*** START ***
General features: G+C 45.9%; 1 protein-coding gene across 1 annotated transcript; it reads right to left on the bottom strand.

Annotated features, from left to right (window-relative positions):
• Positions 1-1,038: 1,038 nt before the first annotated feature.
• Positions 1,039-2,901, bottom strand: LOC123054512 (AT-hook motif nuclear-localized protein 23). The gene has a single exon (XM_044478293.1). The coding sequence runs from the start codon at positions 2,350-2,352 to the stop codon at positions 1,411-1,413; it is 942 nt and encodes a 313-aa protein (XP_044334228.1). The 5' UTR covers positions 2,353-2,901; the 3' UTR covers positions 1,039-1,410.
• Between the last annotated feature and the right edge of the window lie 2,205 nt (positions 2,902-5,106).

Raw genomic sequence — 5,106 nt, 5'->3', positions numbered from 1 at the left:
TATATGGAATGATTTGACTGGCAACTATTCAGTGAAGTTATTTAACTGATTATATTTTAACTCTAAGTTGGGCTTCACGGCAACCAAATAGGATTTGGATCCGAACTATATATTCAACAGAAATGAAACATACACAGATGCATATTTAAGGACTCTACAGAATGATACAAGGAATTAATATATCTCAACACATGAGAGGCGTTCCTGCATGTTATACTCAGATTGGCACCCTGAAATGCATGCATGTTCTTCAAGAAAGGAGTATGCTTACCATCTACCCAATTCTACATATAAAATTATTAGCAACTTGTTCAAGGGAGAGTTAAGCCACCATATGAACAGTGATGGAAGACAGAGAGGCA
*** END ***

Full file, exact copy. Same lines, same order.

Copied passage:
General features: G+C 45.9%; 1 protein-coding gene across 1 annotated transcript; it reads right to left on the bottom strand.

Annotated features, from left to right (window-relative positions):
• Positions 1-1,038: 1,038 nt before the first annotated feature.
• Positions 1,039-2,901, bottom strand: LOC123054512 (AT-hook motif nuclear-localized protein 23). The gene has a single exon (XM_044478293.1). The coding sequence runs from the start codon at positions 2,350-2,352 to the stop codon at positions 1,411-1,413; it is 942 nt and encodes a 313-aa protein (XP_044334228.1). The 5' UTR covers positions 2,353-2,901; the 3' UTR covers positions 1,039-1,410.
• Between the last annotated feature and the right edge of the window lie 2,205 nt (positions 2,902-5,106).

Raw genomic sequence — 5,106 nt, 5'->3', positions numbered from 1 at the left:
TATATGGAATGATTTGACTGGCAACTATTCAGTGAAGTTATTTAACTGATTATATTTTAACTCTAAGTTGGGCTTCACGGCAACCAAATAGGATTTGGATCCGAACTATATATTCAACAGAAATGAAACATACACAGATGCATATTTAAGGACTCTACAGAATGATACAAGGAATTAATATATCTCAACACATGAGAGGCGTTCCTGCATGTTATACTCAGATTGGCACCCTGAAATGCATGCATGTTCTTCAAGAAAGGAGTATGCTTACCATCTACCCAATTCTACATATAAAATTATTAGCAACTTGTTCAAGGGAGAGTTAAGCCACCATATGAACAGTGATGGAAGACAGAGAGGCA